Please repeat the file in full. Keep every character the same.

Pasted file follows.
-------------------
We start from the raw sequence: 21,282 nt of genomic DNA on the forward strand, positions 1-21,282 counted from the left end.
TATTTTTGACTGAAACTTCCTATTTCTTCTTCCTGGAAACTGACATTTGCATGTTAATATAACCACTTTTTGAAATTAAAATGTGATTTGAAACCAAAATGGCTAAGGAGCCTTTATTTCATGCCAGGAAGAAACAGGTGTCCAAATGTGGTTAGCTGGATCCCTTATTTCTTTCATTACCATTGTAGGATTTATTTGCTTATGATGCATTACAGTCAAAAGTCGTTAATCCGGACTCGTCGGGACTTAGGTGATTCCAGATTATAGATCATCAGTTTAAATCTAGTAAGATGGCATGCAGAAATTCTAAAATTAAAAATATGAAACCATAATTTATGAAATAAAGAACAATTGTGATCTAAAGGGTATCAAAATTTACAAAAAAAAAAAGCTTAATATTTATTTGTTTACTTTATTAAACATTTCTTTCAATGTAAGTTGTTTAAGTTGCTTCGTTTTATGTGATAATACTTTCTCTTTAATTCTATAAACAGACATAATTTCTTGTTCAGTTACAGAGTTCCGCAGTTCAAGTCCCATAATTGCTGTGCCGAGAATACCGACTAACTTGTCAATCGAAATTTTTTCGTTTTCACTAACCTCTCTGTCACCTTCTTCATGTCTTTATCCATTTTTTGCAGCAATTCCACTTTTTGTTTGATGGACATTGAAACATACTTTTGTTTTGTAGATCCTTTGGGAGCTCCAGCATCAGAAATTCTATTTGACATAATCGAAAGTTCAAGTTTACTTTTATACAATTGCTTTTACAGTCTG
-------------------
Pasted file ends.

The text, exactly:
We start from the raw sequence: 21,282 nt of genomic DNA on the forward strand, positions 1-21,282 counted from the left end.
TATTTTTGACTGAAACTTCCTATTTCTTCTTCCTGGAAACTGACATTTGCATGTTAATATAACCACTTTTTGAAATTAAAATGTGATTTGAAACCAAAATGGCTAAGGAGCCTTTATTTCATGCCAGGAAGAAACAGGTGTCCAAATGTGGTTAGCTGGATCCCTTATTTCTTTCATTACCATTGTAGGATTTATTTGCTTATGATGCATTACAGTCAAAAGTCGTTAATCCGGACTCGTCGGGACTTAGGTGATTCCAGATTATAGATCATCAGTTTAAATCTAGTAAGATGGCATGCAGAAATTCTAAAATTAAAAATATGAAACCATAATTTATGAAATAAAGAACAATTGTGATCTAAAGGGTATCAAAATTTACAAAAAAAAAAAGCTTAATATTTATTTGTTTACTTTATTAAACATTTCTTTCAATGTAAGTTGTTTAAGTTGCTTCGTTTTATGTGATAATACTTTCTCTTTAATTCTATAAACAGACATAATTTCTTGTTCAGTTACAGAGTTCCGCAGTTCAAGTCCCATAATTGCTGTGCCGAGAATACCGACTAACTTGTCAATCGAAATTTTTTCGTTTTCACTAACCTCTCTGTCACCTTCTTCATGTCTTTATCCATTTTTTGCAGCAATTCCACTTTTTGTTTGATGGACATTGAAACATACTTTTGTTTTGTAGATCCTTTGGGAGCTCCAGCATCAGAAATTCTATTTGACATAATCGAAAGTTCAAGTTTACTTTTATACAATTGCTTTTACAGTCTG